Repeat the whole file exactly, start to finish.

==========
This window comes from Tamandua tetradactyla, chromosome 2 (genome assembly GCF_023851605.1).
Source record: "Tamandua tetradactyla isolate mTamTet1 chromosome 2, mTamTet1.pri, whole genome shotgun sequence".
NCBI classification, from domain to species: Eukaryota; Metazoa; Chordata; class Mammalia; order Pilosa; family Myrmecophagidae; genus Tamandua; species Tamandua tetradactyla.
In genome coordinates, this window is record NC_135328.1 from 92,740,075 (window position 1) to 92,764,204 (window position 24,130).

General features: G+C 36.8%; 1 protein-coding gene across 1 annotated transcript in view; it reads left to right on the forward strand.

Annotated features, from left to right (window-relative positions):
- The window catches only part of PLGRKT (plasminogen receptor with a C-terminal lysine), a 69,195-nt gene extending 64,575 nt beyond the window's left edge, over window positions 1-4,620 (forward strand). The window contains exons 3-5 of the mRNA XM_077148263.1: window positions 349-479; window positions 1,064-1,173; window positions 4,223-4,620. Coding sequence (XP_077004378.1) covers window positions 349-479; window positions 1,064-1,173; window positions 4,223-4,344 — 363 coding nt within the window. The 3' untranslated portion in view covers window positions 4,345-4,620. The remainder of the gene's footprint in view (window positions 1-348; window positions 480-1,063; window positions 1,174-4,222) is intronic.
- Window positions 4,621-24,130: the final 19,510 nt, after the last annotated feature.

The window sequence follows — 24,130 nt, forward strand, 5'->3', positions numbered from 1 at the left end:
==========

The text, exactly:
This window comes from Tamandua tetradactyla, chromosome 2 (genome assembly GCF_023851605.1).
Source record: "Tamandua tetradactyla isolate mTamTet1 chromosome 2, mTamTet1.pri, whole genome shotgun sequence".
NCBI classification, from domain to species: Eukaryota; Metazoa; Chordata; class Mammalia; order Pilosa; family Myrmecophagidae; genus Tamandua; species Tamandua tetradactyla.
In genome coordinates, this window is record NC_135328.1 from 92,740,075 (window position 1) to 92,764,204 (window position 24,130).

General features: G+C 36.8%; 1 protein-coding gene across 1 annotated transcript in view; it reads left to right on the forward strand.

Annotated features, from left to right (window-relative positions):
- The window catches only part of PLGRKT (plasminogen receptor with a C-terminal lysine), a 69,195-nt gene extending 64,575 nt beyond the window's left edge, over window positions 1-4,620 (forward strand). The window contains exons 3-5 of the mRNA XM_077148263.1: window positions 349-479; window positions 1,064-1,173; window positions 4,223-4,620. Coding sequence (XP_077004378.1) covers window positions 349-479; window positions 1,064-1,173; window positions 4,223-4,344 — 363 coding nt within the window. The 3' untranslated portion in view covers window positions 4,345-4,620. The remainder of the gene's footprint in view (window positions 1-348; window positions 480-1,063; window positions 1,174-4,222) is intronic.
- Window positions 4,621-24,130: the final 19,510 nt, after the last annotated feature.

The window sequence follows — 24,130 nt, forward strand, 5'->3', positions numbered from 1 at the left end: